Sunday, November 18, 2007

QCon - Trends in Agile Development by Kent Beck

I attended the keynote presentation by Kent Beck (Agitar Fellow) on "Trends in Agile Development" topic. This was the first session in QCon 2007 to officially kick-off the conference (there were tutorials on Monday and Tuesday but the actual conference started on Wednesday).

Kent started his presentation talking about the business trends in the current agile software development environment.

He listed the following 4 factors that are influencing these business trends in agile development.

  • Accountability
  • Responsibility
  • Transparency
  • Relationship
He said "Transparency is power" and keeping secrets in a software development project is a position of weakness. He also said the trend towards transparency continues.

Kent said that "off-shoring" is not a quest for lowering costs, but to find reliable off-shore business and technical partners and mentioned about the quality of projects implemented abroad.

Talking about software defects, he jokingly said that the bugs are "little things that crawl into code while we are asleep".

He also said that social evolution and new generation of business professionals are impacting the way we develop and manage the agile projects.

Kent compared how the sales people work, based on quotas v. sales and he said it should be the same for software development (IT) professionals as well where our performance is dependent on what we deliver with quality (sales) than what we commit to deliver (quotas).

The reliability of software is as important as the reliability of the software development process followed to develoop that software.

Speaking of the the users of agile methodologies, Kent said Agile methodologies are being used in large and small companies as well as large and small project teams.

He talked about two types of skills that are essential to excel in an agile development environment: Social and Technical Skills. He said social skills are more important than technical skills and suggested that every one should learn and improve the listening skills.

He also talked about "Appreciative attitude" and "Emotional Intelligence" as the important ingredients in a successful agaile development team.

Talking about Integrity, Kent gave an example of committing to new features in a project when the features already committed to deliver aren't even completed yet. For example, we shouldn't do things like promising additional features when the current commitments are not done, saying "I am not done but I will give you more later".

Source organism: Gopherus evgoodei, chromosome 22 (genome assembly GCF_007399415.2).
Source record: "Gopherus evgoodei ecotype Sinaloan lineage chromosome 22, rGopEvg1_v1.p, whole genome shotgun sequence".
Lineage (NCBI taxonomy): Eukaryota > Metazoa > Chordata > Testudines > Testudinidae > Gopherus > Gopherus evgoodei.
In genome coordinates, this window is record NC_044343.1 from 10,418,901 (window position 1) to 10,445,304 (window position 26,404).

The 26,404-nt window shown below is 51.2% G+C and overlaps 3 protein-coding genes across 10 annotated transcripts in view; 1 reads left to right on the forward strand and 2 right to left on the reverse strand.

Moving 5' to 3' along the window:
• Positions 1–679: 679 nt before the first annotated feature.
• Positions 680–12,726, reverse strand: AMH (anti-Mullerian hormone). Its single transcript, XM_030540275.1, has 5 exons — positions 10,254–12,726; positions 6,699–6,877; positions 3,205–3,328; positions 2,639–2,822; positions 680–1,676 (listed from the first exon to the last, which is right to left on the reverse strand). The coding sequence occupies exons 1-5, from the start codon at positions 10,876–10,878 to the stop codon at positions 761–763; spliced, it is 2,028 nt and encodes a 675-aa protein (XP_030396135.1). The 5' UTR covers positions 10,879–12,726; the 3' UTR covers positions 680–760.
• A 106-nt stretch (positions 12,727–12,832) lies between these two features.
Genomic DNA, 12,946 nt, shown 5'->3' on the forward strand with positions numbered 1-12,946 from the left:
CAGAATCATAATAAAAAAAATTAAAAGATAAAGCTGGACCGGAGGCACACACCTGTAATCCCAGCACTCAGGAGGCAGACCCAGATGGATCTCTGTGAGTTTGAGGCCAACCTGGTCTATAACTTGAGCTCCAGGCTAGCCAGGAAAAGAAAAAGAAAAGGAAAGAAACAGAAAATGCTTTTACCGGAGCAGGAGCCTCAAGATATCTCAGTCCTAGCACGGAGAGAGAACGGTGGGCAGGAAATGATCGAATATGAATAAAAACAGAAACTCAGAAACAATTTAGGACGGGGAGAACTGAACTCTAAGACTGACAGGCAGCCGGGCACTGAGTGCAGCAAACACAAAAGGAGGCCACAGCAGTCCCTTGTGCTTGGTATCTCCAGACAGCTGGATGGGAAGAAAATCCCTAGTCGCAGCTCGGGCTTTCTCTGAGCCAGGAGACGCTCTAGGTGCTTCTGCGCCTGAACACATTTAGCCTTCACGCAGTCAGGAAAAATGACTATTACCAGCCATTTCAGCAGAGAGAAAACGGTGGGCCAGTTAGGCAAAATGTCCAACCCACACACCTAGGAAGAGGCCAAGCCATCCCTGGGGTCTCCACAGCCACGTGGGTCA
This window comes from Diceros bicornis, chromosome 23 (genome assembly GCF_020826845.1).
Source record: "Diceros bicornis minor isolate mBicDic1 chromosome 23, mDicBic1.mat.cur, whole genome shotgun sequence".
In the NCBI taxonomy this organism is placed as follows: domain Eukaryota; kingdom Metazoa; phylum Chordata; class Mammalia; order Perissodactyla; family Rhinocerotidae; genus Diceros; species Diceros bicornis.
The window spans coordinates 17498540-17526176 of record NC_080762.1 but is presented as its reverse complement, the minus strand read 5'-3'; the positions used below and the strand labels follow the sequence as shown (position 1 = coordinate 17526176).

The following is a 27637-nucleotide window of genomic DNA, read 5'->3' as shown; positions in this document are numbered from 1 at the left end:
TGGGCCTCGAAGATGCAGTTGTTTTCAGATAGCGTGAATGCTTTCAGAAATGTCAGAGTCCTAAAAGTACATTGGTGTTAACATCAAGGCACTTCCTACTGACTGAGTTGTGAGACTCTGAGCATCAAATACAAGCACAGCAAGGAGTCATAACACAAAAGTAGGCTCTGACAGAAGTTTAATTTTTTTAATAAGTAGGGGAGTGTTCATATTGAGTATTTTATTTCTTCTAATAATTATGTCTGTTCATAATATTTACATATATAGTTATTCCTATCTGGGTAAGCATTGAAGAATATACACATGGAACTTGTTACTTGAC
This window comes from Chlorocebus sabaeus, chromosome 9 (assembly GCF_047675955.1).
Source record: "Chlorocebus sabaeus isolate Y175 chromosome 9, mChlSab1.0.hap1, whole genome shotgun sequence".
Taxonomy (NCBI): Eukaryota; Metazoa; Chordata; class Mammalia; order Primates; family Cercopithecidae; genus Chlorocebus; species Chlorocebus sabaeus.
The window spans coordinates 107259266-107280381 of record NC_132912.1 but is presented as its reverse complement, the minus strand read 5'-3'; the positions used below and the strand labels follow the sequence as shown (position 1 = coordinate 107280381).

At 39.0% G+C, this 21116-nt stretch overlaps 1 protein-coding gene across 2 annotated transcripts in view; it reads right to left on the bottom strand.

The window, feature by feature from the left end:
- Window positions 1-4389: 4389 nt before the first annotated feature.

In Technical Skills category, he listed the following three items:

  • Incremental Design
  • Automated Testing
  • Self Education
Kent mentioned that his new book "Implementation Patterns" is out (Read this book's review on InfoQ).

He suggested that we take a minute at the end of the daily stand-up meetings and appreciate on one good thing we did as a team. We should ask the following questions to stay successful in agile projects:

  • What does your team do well and what you can do to do more of it?
  • How could you use agile techniques to enhance your strengths?

Responding to a question from the audience, he said the geographic distribution has nothing or little to do with agility. Agility is an attitude and it can be learned and adapted in both co-located and geographically distributed project teams.

Kent also said we need to augment XP with Domain Driven Design (DDD) techniques and follow the usability practices at the same time. For small scale designs, we should use Domain Specific Language (DSL) based architectures.

He concluded the presentation by saying that designing or coding directly shouldn't be the question but what's more important is to ask questions like "what are our principles?" and "what business problems are we trying to solve in the project".

Kent listed some good resources on Agile methodologies and XP based software development:

  • Article on Getting Started with XP (
  • Dale Emery’s web site
  • XP Mailing lists
  • Agitar dashboards
  • Test-Driven Development: By Example
  • Extreme Programming Explained, 2nd Edition
  • Implementation Patterns


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